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And if you're honest with yourself about your likely phone usage and consider all the options you could save hundreds of pounds on the cost of buying and running your new phone.
When buying a new phone, make sure to look beyond contract deals and consider the total cost of a phone over the contract period.
For example, if you are considering a snazzy smartphone you might find that you can save a massive amount by shopping around and buying the handset outright (perhaps secondhand) and then getting a SIM-only deal to run it.
If you are considering a contract, look at the tie-in period and monthly cost and calculate the total you will spend. A lower monthly fee with a longer tie-in period may cost you more overall.
Also make sure you're not paying for more call time than you will use and pay close attention to data charges for smartphones. Unlimited data is becoming more common so keep an eye out for a deal offering that.
If you want an Apple iPhone, do you really need the minor improvements on the latest version? You could save a fair wedge by going for the 4 rather than the 4S.
It's also worth looking beyond the "big four" mobile companies and considering smaller providers like GiffGaff (actually a subsidiary of O2), who offer some very good value monthly bundle deals.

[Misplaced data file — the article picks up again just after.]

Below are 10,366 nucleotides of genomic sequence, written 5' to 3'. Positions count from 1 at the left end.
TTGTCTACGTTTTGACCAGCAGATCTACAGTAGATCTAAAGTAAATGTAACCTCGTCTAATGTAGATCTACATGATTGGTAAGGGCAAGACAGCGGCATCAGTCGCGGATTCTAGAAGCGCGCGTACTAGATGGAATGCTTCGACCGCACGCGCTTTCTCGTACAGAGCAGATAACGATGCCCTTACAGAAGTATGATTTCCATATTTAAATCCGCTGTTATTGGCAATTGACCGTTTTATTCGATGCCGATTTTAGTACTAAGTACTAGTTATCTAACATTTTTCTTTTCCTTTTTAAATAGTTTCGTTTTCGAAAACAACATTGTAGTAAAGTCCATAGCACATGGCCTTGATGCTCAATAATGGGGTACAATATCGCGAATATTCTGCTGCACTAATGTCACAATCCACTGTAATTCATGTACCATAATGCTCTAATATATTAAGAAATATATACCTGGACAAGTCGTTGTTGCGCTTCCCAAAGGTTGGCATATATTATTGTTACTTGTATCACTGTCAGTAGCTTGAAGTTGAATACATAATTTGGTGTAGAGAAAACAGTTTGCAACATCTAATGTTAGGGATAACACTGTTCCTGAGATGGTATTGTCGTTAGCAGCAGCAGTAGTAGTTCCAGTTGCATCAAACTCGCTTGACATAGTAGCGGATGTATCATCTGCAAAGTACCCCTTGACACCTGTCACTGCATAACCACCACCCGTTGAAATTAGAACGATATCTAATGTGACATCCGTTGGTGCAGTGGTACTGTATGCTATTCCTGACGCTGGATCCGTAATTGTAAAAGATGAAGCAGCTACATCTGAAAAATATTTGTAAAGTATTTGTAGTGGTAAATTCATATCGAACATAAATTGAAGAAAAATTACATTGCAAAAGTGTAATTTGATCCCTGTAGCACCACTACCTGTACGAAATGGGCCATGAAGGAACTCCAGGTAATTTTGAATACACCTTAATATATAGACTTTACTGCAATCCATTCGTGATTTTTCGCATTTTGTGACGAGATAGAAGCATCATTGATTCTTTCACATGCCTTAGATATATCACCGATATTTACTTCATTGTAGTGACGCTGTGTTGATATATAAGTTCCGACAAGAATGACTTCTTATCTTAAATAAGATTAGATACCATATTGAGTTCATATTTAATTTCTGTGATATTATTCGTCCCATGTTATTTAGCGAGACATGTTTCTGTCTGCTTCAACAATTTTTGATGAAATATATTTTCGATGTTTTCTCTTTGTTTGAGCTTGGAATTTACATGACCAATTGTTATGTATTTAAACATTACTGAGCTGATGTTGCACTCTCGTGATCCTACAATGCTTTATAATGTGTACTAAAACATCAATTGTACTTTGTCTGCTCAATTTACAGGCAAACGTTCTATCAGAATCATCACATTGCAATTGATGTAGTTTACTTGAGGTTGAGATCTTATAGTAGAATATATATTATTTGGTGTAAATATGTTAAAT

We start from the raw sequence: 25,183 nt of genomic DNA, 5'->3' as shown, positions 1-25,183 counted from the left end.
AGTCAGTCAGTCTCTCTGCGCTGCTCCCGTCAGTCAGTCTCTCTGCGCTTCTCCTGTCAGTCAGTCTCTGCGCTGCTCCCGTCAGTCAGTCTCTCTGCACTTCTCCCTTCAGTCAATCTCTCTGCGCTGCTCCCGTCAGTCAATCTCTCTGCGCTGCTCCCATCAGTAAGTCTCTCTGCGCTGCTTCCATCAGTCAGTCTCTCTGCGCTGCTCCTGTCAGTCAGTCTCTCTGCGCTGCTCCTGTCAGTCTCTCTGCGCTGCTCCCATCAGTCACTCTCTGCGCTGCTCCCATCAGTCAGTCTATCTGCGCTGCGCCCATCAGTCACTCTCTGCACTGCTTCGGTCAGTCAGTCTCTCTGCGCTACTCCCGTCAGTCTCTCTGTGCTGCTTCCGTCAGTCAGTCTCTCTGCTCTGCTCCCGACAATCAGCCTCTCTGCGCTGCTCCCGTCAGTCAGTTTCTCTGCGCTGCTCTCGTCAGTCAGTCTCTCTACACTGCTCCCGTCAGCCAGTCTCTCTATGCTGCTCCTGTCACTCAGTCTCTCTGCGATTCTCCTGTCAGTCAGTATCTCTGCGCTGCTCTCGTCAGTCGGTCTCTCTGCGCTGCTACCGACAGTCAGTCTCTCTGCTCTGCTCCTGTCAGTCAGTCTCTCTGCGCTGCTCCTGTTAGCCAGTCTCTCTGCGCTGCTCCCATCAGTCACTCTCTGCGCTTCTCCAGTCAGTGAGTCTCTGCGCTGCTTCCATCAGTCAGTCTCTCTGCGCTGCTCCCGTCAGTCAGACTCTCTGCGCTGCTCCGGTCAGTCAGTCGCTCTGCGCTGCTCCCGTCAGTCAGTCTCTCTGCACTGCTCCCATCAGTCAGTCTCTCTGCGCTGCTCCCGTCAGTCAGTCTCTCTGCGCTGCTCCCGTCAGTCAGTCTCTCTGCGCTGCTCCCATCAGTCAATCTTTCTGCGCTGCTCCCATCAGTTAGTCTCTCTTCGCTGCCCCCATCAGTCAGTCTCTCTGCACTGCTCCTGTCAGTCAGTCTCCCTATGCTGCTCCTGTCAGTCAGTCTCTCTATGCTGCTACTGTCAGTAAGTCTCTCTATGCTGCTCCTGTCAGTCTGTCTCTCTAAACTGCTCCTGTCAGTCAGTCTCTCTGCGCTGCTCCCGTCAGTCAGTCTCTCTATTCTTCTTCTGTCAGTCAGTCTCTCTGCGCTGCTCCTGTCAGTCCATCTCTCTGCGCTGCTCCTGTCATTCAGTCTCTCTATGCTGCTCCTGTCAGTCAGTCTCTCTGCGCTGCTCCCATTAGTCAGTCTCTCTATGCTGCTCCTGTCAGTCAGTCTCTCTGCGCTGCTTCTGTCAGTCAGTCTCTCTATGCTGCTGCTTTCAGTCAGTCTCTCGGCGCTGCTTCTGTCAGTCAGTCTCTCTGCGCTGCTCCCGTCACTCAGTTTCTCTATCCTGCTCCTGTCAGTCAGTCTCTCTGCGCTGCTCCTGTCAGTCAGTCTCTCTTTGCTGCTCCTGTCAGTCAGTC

Get it all right and you could end up paying 50% less than your mates for the same phone and a similar service.
In the excitement of getting a new phone it's easy to forget about your one and just chuck it in a drawer, but hold on - it might be worth a bob or two and you might as well cash in if you can.
You could advertise it on eBay or a classifieds site. Dig up the box, charger and documents if you can find them and take some good pics, and check out what similar ones have gone for before you set the price.
If this sounds like too much hard work, there are a number of companies that have sprung up offering to buy your old phone from you and then sell it on themselves for a profit - usually abroad.
Your phone needs to be in good working order and only have minor cosmetic damage, and the companies will make you an offer. If you accept they will usually send you a bag to post the phone to them in. Apparently only 20 per cent of phones are rejected as being in too poor condition.
Make sure you send it recorded delivery and with adequate cover for the value you have been offered.
What do you reckon is the best way to buy a mobile? Tell us below...